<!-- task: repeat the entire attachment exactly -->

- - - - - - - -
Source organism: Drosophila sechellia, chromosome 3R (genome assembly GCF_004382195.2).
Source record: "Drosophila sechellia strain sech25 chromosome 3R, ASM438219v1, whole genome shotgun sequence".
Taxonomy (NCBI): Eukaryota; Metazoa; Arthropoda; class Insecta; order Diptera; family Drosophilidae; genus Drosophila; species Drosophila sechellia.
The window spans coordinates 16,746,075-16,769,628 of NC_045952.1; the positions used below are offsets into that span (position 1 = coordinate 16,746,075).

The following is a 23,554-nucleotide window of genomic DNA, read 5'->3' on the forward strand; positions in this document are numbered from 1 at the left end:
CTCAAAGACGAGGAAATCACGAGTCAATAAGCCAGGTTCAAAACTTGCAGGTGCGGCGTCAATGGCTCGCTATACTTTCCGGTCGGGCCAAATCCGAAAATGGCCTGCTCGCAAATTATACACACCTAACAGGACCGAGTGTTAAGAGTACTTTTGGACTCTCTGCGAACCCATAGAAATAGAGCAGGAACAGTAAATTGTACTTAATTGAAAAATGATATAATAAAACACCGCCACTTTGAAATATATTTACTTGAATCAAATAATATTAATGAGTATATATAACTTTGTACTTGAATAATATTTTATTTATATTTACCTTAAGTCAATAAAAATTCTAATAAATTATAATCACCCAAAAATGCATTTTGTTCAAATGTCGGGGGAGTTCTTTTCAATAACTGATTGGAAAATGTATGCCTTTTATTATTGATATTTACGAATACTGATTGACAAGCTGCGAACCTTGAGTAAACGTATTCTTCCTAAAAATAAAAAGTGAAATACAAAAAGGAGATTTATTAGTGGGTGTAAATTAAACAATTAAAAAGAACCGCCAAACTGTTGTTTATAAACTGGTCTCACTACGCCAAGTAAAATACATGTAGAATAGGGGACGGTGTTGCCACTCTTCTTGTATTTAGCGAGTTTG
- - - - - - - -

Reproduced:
Source organism: Drosophila sechellia, chromosome 3R (genome assembly GCF_004382195.2).
Source record: "Drosophila sechellia strain sech25 chromosome 3R, ASM438219v1, whole genome shotgun sequence".
Taxonomy (NCBI): Eukaryota; Metazoa; Arthropoda; class Insecta; order Diptera; family Drosophilidae; genus Drosophila; species Drosophila sechellia.
The window spans coordinates 16,746,075-16,769,628 of NC_045952.1; the positions used below are offsets into that span (position 1 = coordinate 16,746,075).

The following is a 23,554-nucleotide window of genomic DNA, read 5'->3' on the forward strand; positions in this document are numbered from 1 at the left end:
CTCAAAGACGAGGAAATCACGAGTCAATAAGCCAGGTTCAAAACTTGCAGGTGCGGCGTCAATGGCTCGCTATACTTTCCGGTCGGGCCAAATCCGAAAATGGCCTGCTCGCAAATTATACACACCTAACAGGACCGAGTGTTAAGAGTACTTTTGGACTCTCTGCGAACCCATAGAAATAGAGCAGGAACAGTAAATTGTACTTAATTGAAAAATGATATAATAAAACACCGCCACTTTGAAATATATTTACTTGAATCAAATAATATTAATGAGTATATATAACTTTGTACTTGAATAATATTTTATTTATATTTACCTTAAGTCAATAAAAATTCTAATAAATTATAATCACCCAAAAATGCATTTTGTTCAAATGTCGGGGGAGTTCTTTTCAATAACTGATTGGAAAATGTATGCCTTTTATTATTGATATTTACGAATACTGATTGACAAGCTGCGAACCTTGAGTAAACGTATTCTTCCTAAAAATAAAAAGTGAAATACAAAAAGGAGATTTATTAGTGGGTGTAAATTAAACAATTAAAAAGAACCGCCAAACTGTTGTTTATAAACTGGTCTCACTACGCCAAGTAAAATACATGTAGAATAGGGGACGGTGTTGCCACTCTTCTTGTATTTAGCGAGTTTG